The Federal Communications Commission (FCC) has reached a $25 million settlement with AT&T Services, Inc. that will resolve an investigation into consumer privacy violations at AT&T’s call centers in Mexico, Colombia, and the Philippines. The AT&T data breach involved the unauthorized disclosure of almost 280,000 U.S. customers’ names, full or partial Social Security numbers, and unauthorized access to protected account-related data, known as customer proprietary network information (CPNI).
The Enforcement Bureau at the FCC began its investigation in May of 2014 at an AT&T call center in Mexico. The investigation by the Bureau revealed that from November 2013 to April 2014, AT&T call center contractors in Mexico, Colombia, and the Philippines collected personal information of subscribers without any authorization. During this period, three call center employees were paid by third parties to obtain customer information – specifically, names and at least the last four digits of customers’ Social Security numbers.
The call center employees then sold the data to unauthorized third parties who used the data to submit nearly 300,000 requests for handset unlock codes for AT&T mobile phones through AT&T’s online customer unlock request portal. These unauthorized third parties were allegedly trafficking in stolen cell phones or secondary market phones and used the codes to unlock the stolen phones. The three call center employees accessed more than 68,000 accounts without customer authorization.
AT&T, as a result of the settlement with the FCC, must now pay a $25 million civil penalty. AT&T will also be required to notify all of its customers whose accounts were accessed without authorization. Additionally, AT&T will be required to pay for credit monitoring services for all consumers affected by the breaches in Colombia and the Philippines.
According to the FCC, AT&T is now required to appoint a senior compliance manager in order to improve its privacy and data security practices. AT&T will be tasked with conducting a privacy risk assessment, implementing an information security program, preparing an appropriate compliance manual, and regularly training employees on the company’s privacy policies and the applicable privacy legal authorities. AT&T will also be required to file regular compliance reports with the FCC.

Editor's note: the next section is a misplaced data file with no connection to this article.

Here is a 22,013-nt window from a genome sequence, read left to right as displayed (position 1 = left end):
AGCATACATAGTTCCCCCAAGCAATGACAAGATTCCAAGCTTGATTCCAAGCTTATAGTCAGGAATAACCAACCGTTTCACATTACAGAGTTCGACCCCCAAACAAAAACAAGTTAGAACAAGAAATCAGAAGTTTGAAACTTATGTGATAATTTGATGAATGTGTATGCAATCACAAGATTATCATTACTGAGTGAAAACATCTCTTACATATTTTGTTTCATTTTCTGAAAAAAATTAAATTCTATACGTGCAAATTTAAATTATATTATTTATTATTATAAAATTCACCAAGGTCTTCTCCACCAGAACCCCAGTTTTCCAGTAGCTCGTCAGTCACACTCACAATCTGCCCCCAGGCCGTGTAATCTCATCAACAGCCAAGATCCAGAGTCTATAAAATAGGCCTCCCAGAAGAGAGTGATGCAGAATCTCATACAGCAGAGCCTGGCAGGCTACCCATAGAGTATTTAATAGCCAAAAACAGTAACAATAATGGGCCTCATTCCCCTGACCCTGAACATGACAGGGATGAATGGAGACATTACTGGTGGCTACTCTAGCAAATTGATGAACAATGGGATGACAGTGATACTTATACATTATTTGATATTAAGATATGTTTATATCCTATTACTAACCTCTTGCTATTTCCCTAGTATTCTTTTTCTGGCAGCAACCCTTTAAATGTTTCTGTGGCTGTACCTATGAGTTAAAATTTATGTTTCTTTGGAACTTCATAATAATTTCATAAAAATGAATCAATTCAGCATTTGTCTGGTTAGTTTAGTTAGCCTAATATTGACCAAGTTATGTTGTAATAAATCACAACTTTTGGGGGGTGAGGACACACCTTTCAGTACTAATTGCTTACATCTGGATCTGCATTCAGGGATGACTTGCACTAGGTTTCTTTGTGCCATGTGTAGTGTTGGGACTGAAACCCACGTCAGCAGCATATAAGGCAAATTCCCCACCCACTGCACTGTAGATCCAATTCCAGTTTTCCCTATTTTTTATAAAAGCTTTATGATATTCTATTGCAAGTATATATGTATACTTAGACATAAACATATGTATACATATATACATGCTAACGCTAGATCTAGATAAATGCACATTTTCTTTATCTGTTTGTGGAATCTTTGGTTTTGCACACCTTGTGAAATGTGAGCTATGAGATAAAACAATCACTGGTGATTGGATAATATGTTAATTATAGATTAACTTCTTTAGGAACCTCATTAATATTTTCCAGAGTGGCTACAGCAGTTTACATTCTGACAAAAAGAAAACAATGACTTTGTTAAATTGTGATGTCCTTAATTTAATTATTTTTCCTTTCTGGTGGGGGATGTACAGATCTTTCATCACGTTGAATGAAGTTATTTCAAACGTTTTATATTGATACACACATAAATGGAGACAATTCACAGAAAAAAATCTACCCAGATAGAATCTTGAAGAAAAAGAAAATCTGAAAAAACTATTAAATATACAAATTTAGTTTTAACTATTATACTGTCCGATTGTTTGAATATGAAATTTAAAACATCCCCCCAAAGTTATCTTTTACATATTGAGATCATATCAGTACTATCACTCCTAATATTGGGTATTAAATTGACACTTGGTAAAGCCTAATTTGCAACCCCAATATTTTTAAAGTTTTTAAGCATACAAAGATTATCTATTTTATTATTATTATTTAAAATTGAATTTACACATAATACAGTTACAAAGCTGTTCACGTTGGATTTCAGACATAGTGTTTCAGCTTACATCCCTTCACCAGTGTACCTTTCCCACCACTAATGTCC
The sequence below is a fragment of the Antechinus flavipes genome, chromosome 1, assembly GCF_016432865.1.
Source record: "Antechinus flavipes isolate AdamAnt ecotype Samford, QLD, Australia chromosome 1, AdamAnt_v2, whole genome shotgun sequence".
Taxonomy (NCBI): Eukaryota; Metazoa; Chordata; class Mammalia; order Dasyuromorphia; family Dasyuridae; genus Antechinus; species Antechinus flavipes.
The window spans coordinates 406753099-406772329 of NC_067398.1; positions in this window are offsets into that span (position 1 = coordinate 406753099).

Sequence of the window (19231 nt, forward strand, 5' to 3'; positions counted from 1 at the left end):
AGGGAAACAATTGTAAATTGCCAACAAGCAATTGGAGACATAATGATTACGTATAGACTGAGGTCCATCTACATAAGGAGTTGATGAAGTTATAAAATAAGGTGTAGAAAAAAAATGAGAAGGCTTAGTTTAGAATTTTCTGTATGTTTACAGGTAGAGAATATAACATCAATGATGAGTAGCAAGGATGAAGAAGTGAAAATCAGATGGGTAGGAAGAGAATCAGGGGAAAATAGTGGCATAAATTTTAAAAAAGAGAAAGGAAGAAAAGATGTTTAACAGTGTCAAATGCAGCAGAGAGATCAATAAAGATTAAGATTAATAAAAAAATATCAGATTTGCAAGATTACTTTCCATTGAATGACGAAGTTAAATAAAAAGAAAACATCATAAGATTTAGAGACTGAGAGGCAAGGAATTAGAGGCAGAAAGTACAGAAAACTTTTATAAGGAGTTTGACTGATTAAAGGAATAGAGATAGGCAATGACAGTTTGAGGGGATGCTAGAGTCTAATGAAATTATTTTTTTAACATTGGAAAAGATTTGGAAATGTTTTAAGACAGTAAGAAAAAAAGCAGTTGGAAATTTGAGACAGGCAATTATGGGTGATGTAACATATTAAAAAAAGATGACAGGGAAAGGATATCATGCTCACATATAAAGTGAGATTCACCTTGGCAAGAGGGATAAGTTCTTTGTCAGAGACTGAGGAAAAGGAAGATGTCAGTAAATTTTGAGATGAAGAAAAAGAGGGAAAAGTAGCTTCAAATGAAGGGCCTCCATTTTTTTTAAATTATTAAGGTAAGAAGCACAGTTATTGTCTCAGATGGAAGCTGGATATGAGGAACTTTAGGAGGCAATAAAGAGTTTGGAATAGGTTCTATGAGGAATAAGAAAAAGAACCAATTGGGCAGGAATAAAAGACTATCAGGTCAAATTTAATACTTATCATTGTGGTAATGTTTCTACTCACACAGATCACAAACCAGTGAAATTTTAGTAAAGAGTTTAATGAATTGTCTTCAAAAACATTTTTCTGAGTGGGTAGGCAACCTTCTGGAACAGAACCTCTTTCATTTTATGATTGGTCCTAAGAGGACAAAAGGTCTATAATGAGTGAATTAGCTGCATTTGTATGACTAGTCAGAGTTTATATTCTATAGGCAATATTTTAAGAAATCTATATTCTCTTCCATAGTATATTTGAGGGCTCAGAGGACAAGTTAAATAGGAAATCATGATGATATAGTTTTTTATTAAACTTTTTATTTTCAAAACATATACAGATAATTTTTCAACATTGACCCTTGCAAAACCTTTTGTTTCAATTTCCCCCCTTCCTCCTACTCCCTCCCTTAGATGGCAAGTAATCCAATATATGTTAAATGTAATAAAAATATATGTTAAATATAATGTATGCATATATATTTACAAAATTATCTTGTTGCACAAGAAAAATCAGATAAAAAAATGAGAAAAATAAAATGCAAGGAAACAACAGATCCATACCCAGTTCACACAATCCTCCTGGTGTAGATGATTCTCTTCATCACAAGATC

The FCC has made it very clear through this settlement that it expects telecommunications carriers to take “every reasonable precaution” to protect their customers’ data. The FCC’s April 8, 2015, press release quoted FCC Chairman Tom Wheeler as saying:
As the nation’s expert agency on communications networks, the Commission cannot — and will not —stand idly by when a carrier’s lax data security practices expose the personal information of hundreds of thousands of the most vulnerable Americans to identity theft and fraud.
As this action demonstrates, the Commission will exercise its full authority against companies that fail to safeguard the personal information of their customers. That is good news. This $25 million settlement is the FCC’s largest privacy and data security enforcement action to date. In the past year, the FCC has taken five major enforcement actions valued at more than $50 million in order to protect consumer privacy and data security. The failure to reasonably secure customers’ personal information violates a carrier’s duty under Section 222 of the Communications Act, and also constitutes an unjust and unreasonable practice in violation of both state and federal laws.
If you need more information on this matter, contact Alison Hawthorne, a lawyer in our Consumer Fraud/Commercial Litigation Section, at 800-898-2034 or by email at Alison.Hawthorne@beasleyallen.com.
Sources: Law360 and FCC’s April 8, 2015 Press Release
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